When scientists hunt for life, they often look for biosignatures, chemicals or phenomena that indicate the existence of present or past life. Yet it isn't necessarily the case that the signs of life on Earth are signs of life in other planetary environments. How do we find life in systems that do not resemble ours?
In groundbreaking new work, a team* led by Santa Fe Institute Professor Chris Kempes has developed a new ecological biosignature that could help scientists detect life in vastly different environments. Their work appears as part of a special issue of theBulletin of Mathematical Biology collected in honor of renowned mathematical biologist James D. Murray.
The new research takes its starting point from the idea that stoichiometry, or chemical ratios, can serve as biosignatures. Since "living systems display strikingly consistent ratios in their chemical make-up," Kempes explains, "we can use stoichiometry to help us detect life." Yet, as SFI Science Board member and contributor, Simon Levin, explains, "the particular elemental ratios we see on Earth are the result of the particular conditions here, and a particular set of macromolecules like proteins and ribosomes, which have their own stoichiometry." How can these elemental ratios be generalized beyond the life that we observe on our own planet?
The group solved this problem by building on two lawlike patterns, two scaling laws, that are entangled in elemental ratios we have observed on Earth. The first of these is that in individual cells, stoichiometry varies with cell size. In bacteria, for example, as cell size increases, protein concentrations decrease, and RNA concentrations increase. The second is that the abundance of cells in a given environment follows a power-law distribution. The third, which follows from integrating the first and second into a simple ecological model, is that the elemental abundance of particles to the elemental abundance in the environmental fluid is a function of particle size.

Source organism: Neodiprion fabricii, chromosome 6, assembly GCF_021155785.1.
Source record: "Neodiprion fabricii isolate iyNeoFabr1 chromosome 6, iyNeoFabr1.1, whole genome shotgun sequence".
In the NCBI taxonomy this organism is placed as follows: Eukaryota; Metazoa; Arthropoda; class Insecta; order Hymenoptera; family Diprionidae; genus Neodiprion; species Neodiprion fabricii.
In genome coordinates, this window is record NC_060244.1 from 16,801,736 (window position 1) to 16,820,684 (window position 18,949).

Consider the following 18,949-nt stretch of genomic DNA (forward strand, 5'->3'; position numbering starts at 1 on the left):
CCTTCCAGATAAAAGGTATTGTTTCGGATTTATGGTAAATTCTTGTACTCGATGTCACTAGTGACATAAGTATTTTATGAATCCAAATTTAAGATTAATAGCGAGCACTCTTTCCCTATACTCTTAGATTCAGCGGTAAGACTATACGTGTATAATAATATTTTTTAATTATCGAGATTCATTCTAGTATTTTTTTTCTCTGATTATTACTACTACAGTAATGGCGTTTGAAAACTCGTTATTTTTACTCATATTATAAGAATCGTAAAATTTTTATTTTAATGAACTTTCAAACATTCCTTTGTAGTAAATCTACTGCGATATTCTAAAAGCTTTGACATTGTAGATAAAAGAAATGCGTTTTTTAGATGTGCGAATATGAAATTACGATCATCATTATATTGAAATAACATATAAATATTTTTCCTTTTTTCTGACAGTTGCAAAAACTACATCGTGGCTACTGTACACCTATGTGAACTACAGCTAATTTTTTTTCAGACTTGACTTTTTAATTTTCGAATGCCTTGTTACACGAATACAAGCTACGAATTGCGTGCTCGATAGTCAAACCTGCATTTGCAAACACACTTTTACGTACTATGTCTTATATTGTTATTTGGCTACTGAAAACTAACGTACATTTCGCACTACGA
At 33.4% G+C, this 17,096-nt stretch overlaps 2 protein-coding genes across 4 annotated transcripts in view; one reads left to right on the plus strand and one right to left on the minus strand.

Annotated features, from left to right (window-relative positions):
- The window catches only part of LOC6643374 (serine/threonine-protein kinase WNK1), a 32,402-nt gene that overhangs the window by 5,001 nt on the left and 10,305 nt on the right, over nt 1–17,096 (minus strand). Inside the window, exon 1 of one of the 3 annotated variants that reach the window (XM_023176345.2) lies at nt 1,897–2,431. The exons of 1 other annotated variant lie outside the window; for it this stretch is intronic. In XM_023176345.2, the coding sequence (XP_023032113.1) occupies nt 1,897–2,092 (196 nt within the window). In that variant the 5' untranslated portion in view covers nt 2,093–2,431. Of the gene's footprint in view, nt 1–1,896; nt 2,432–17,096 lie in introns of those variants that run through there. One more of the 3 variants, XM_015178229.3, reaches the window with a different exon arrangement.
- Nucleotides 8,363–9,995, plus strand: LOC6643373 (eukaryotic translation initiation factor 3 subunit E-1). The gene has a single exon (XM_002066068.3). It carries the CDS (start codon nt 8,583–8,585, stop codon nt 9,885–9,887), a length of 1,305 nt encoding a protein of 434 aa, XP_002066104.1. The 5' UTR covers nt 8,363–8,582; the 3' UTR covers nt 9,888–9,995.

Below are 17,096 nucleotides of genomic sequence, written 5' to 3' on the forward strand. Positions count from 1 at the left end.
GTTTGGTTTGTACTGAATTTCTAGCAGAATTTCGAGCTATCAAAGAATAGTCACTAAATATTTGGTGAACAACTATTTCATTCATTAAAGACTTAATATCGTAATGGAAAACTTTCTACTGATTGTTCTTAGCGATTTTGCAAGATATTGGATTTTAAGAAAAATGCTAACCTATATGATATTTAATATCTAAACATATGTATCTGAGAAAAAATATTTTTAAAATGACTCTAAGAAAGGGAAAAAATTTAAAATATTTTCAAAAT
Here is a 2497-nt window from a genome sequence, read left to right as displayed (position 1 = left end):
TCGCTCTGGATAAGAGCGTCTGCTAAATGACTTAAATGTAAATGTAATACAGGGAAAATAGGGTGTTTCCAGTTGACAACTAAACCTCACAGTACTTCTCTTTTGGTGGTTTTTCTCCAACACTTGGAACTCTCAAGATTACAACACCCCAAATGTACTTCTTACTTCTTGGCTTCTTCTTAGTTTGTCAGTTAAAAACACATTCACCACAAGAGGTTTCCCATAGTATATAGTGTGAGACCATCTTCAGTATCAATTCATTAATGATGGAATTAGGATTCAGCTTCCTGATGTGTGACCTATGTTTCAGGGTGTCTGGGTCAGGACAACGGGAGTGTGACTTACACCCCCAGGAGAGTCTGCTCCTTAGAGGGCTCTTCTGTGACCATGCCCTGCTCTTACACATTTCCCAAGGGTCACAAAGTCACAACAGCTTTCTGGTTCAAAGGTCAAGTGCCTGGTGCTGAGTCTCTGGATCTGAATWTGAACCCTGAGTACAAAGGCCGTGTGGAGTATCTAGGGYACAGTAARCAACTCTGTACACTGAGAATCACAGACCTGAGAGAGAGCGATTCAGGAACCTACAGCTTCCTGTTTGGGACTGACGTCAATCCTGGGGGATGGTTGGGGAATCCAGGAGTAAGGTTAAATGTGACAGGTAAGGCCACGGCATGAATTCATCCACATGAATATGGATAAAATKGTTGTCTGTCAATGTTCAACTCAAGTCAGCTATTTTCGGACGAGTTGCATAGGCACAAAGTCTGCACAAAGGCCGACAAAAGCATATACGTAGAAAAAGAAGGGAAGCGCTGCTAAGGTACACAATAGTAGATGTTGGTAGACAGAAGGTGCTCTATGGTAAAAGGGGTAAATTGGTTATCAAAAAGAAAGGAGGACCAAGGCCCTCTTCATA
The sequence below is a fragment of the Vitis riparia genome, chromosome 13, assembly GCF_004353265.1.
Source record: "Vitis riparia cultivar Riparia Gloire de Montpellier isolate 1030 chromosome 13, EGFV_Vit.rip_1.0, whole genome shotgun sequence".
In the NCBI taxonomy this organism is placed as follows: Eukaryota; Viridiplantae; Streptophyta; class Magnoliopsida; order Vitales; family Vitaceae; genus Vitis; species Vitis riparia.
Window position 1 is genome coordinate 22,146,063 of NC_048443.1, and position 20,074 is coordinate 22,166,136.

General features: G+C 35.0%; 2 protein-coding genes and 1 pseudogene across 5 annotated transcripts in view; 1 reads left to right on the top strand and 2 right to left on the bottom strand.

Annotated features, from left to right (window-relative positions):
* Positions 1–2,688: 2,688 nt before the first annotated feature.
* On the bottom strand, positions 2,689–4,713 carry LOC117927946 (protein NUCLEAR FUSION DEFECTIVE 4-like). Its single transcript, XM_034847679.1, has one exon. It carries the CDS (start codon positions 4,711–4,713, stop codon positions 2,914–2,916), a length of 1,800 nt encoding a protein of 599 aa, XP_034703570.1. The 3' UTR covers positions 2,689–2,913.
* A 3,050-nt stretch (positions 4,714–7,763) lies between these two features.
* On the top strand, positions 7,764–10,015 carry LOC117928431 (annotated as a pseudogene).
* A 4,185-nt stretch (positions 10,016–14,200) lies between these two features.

While the first of these (that elemental ratios shift with particle size) makes for a chemical biosignature, it is the third finding that makes for the new ecological biosignature. If we think of biosignatures not simply in terms of single chemicals or particles, and instead take account of the fluids in which particles appear, we see that the chemical abundances of living systems manifest themselves in mathematical ratios between the particle and environment. These general mathematical patterns may show up in coupled systems that differ significantly from Earth.
Ultimately, the theoretical framework is designed for application in future planetary missions. "If we go to an ocean world and look at particles in context with their fluid, we can start to ask whether these particles are exhibiting a power-law that tells us that there is an intentional process, like life, making them," explains Heather Graham, Deputy Principal Investigator at NASA's Lab for Agnostic Biosignatures, of which she and Kempes are a part. To take this applied step, however, we need technology to size-sort particles, which, at the moment, we don't have for spaceflight. Yet the theory is ready, and when the technology lands on Earth, we can send it to icy oceans beyond our solar system with a promising new biosignature in hand.
Read the paper, *Christopher Kempes (Santa Fe Institute), Michael Follows (MIT), Hillary Smith (Pennsylvania State University), Heather Graham (NASA Goddard Spaceflight Center), Christopher House (Pennsylvania State University), and Simon Levin (Princeton University, Santa Fe Institute) are co-authors on the paper "Generalized Stoichiometry and Biogeochemistry for Astrobiological Applications," in the Bulletin of Mathematical Biology.
Bulletin of Mathematical Biology